Just imagine the smile on the Algonquin Indians face when he first tasted sweet maple syrup. The Algonquians and other northeastern and southeastern Canada tribes called this sweet treat sinzibukwud. Meaning sweet drawn from the wood. They first showed the French and early British settlers how to draw sap of acer saccharum, the sugar maple, and reduce it into a sweet thick liquid known today as maple syrup.
In early march when the days began to warm but the nights were still freezing the native Americans would cut a vee in the bark of a maple tree and attach a reed to the slit allowing the sap to flow into a clay pot or some sort of vessel. The sap was then concentrated by leaving it out to freeze overnight and then throwing out the water that froze on top or by placing hot stones into the pot to reduce the water. The result was a sweet thin syrup used in cooking or for a sweet drink. The Europeans introduced the Indians to copper and iron pots that greatly reduced the time it took to boil the sap and the result is what we now know as maple syrup today. Throughout the 1700s maple syrup and maple sugar served as a major unit of trade until it eventually was replaced by the sugar from sugar cane.
The maple and it's syrup remain an integral part of spring in the northeast woodlands. Many villages and towns have festivals revolving around the harvest and production of maple syrup. Many new England states as well as Wisconsin and west Virginia honor the maple tree as their state tree. The maple leaf flies at the center of Canada's flag which is entirely appropriate since the Provence of Quebec is the largest producer of maple syrup in the world. together the united states and Canada produce over 5 million gallons of syrup annually.
I make about 5 gallons of syrup every year. Beginning the second week of February I tap 25 to 30 trees by drilling a 7/16th inch hole about 4 feet from the ground and 2 inches deep. Then I insert what is called a spiel or spout if you will into the tree by tapping it in snugly and hanging a bucket or container on it to collect the sap. The sap flows well on warm days and you can fill an 1 1/2 gallon container over night. When the sap begins to run well I collect 40 to 42 gallons to evaporate into the final 1 gallon of syrup. Sap is 90% water and it takes some time to evaporate all that water leaving the syrup. I usually get about 15 gallons of sap per tree each spring. I try and run my evaporator twice a week for the duration of the run . The spring run can last from 4 to 8 weeks. I stop tapping when the trees begin to bud out. This budding makes the sap bitter and not good for syrup. By this time I have made a few gallons and burned up all my wood. There are commercial evaporators on the market that are very efficient and some even run on natural gas or oil but, the cost is substantial.
Current prices of pure maple syrup range between $45.00 and $50.00 dollars per gallon. I demand top dollar for my product because of all the hard work and absolute purity of the syrup. Plus it is very satisfying to produce such an enjoyable product from nature.
I built my evaporator from cement blocks and fire bricks. I have four 22x12x6 inch pans that I use to boil the sap.
I transfer the boiling sap to the rear where the finished syrup will be made. Transferring the sap back allows you to evaporate a full 40 gallons in about 8 to 10 hours. I finish the syrup in the house on my stove so I can control the process and make sure it doesn't scorch. I made the evaporator from plans I found on the internet. Basically, you make a rectangular structure that serves as a fire box. Make an arch up to the opening. Install a chimney from a stove pipe and place a door on the structure to keep it sealed as you burn wood. The purpose of the arch is to draw the flame evenly across the bottom of the pans. This makes the heating more efficient and the evaporation will take place quicker. I just mound sand in the bottom of my stove and it works well. I use an old baking sheet pan for the door and use hotel pans for evaporating pans. I purchased these items from a restaurant supply house. I lined the box with fire bricks to help hold in the heat. I mortared them in place then I fit the pans across the top. Check for gaps and seal any with mortar. This ensures even heat and keeps smoke from flavoring your syrup although some prefer a slightly smoky taste to theirs. Build a hot fire and add the sap to the pans filling them as they boil and begin to evaporate. Finally, you will begin to transfer the sap to the rear pans slowly making the syrup. Be careful on this step, I usually let the syrup reduce to about an inch or two in each pan, the sap becomes syrup when it reaches 66% sugar. A hydrometer will tell you the sugar content or you can use the temperature method. Syrup is made when the temperature is 7.1 degrees above the boiling point of water in your area. A good kitchen thermometer will work well. In my area of Ohio 212 degrees boils water so at 219.1 degrees I have syrup. This method works well and is quick and easy.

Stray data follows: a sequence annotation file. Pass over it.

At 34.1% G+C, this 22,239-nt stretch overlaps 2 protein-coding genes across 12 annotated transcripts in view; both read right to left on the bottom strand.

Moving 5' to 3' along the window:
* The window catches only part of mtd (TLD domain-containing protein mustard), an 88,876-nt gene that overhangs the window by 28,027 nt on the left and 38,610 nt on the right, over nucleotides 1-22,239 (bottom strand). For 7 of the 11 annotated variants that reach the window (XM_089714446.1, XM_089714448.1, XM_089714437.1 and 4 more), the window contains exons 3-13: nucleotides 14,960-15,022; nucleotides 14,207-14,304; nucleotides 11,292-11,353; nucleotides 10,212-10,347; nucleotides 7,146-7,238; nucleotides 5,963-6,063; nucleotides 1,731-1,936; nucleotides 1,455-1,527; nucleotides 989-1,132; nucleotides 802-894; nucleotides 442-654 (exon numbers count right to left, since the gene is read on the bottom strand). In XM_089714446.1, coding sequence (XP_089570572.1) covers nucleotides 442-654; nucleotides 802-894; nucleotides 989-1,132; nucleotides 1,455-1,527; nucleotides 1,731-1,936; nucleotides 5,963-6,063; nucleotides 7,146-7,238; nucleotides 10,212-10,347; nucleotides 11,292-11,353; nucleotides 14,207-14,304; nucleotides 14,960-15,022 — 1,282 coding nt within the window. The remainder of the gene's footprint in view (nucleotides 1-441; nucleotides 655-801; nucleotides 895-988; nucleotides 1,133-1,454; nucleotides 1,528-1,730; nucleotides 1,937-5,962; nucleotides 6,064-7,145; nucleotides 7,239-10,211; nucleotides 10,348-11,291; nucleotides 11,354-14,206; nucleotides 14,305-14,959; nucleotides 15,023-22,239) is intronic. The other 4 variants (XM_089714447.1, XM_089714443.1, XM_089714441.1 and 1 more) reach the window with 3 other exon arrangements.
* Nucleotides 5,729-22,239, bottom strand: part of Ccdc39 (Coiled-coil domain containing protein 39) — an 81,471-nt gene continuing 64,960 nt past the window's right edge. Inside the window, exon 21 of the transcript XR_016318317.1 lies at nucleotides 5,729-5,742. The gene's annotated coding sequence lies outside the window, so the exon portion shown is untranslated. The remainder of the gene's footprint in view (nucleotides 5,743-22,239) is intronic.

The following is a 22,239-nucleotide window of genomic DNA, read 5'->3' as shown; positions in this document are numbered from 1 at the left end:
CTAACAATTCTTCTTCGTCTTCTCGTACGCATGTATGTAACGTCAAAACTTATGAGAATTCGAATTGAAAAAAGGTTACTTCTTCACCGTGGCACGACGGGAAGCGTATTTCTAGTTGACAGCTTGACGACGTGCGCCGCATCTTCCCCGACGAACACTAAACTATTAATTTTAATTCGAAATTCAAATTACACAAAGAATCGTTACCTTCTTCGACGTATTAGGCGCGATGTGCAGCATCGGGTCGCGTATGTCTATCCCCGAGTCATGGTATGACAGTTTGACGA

Just remember it takes 40 gallons of sap to make a gallon of syrup. A 5 gallon bucket of sap will usually make a pint of syrup and you can make it in a few hours. I would advise you to make it outside. If you boil all that in the house the steam will actually peel the wallpaper off the walls and cause the lights to blink. Water will gather on the ceiling and drip down the walls everywhere. You can fashion a small stove easily enough to make a small batch.. Just remember the ratio 2 1/2 gallons should make about a cup if the sugar content is high, 5 gallons should make a pint. This spring when the birds start singing and the days are warm and the nights are freezing, tap a tree or two and gather some SINZIBUKWUD and try this enjoyable and truly fascinating process that we were given by the native Ohioans here in our beautiful state.